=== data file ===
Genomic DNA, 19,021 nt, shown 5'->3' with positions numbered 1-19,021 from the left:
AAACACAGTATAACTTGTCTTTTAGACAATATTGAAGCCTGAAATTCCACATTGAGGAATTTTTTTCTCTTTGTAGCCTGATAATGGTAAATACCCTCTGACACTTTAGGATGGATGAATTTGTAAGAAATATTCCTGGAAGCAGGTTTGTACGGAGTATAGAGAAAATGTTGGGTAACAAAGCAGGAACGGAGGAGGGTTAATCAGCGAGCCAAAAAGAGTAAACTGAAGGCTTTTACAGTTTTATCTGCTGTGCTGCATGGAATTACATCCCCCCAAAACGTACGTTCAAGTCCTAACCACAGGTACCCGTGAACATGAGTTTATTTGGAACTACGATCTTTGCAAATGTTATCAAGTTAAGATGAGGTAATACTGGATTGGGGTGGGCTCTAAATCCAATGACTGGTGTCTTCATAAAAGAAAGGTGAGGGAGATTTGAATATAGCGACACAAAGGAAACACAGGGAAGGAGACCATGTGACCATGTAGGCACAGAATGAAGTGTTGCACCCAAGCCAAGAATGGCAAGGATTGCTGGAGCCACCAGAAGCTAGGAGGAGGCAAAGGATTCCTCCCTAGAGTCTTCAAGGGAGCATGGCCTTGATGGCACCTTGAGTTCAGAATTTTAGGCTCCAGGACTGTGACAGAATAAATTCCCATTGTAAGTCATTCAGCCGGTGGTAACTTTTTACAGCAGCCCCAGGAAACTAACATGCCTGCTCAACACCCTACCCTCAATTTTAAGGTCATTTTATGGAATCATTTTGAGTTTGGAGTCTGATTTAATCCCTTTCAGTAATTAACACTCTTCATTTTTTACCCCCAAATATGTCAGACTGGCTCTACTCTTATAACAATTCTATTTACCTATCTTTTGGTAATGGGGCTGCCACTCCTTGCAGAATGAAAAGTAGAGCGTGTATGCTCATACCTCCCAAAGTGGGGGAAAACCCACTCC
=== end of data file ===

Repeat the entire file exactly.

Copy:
Genomic DNA, 19,021 nt, shown 5'->3' with positions numbered 1-19,021 from the left:
AAACACAGTATAACTTGTCTTTTAGACAATATTGAAGCCTGAAATTCCACATTGAGGAATTTTTTTCTCTTTGTAGCCTGATAATGGTAAATACCCTCTGACACTTTAGGATGGATGAATTTGTAAGAAATATTCCTGGAAGCAGGTTTGTACGGAGTATAGAGAAAATGTTGGGTAACAAAGCAGGAACGGAGGAGGGTTAATCAGCGAGCCAAAAAGAGTAAACTGAAGGCTTTTACAGTTTTATCTGCTGTGCTGCATGGAATTACATCCCCCCAAAACGTACGTTCAAGTCCTAACCACAGGTACCCGTGAACATGAGTTTATTTGGAACTACGATCTTTGCAAATGTTATCAAGTTAAGATGAGGTAATACTGGATTGGGGTGGGCTCTAAATCCAATGACTGGTGTCTTCATAAAAGAAAGGTGAGGGAGATTTGAATATAGCGACACAAAGGAAACACAGGGAAGGAGACCATGTGACCATGTAGGCACAGAATGAAGTGTTGCACCCAAGCCAAGAATGGCAAGGATTGCTGGAGCCACCAGAAGCTAGGAGGAGGCAAAGGATTCCTCCCTAGAGTCTTCAAGGGAGCATGGCCTTGATGGCACCTTGAGTTCAGAATTTTAGGCTCCAGGACTGTGACAGAATAAATTCCCATTGTAAGTCATTCAGCCGGTGGTAACTTTTTACAGCAGCCCCAGGAAACTAACATGCCTGCTCAACACCCTACCCTCAATTTTAAGGTCATTTTATGGAATCATTTTGAGTTTGGAGTCTGATTTAATCCCTTTCAGTAATTAACACTCTTCATTTTTTACCCCCAAATATGTCAGACTGGCTCTACTCTTATAACAATTCTATTTACCTATCTTTTGGTAATGGGGCTGCCACTCCTTGCAGAATGAAAAGTAGAGCGTGTATGCTCATACCTCCCAAAGTGGGGGAAAACCCACTCC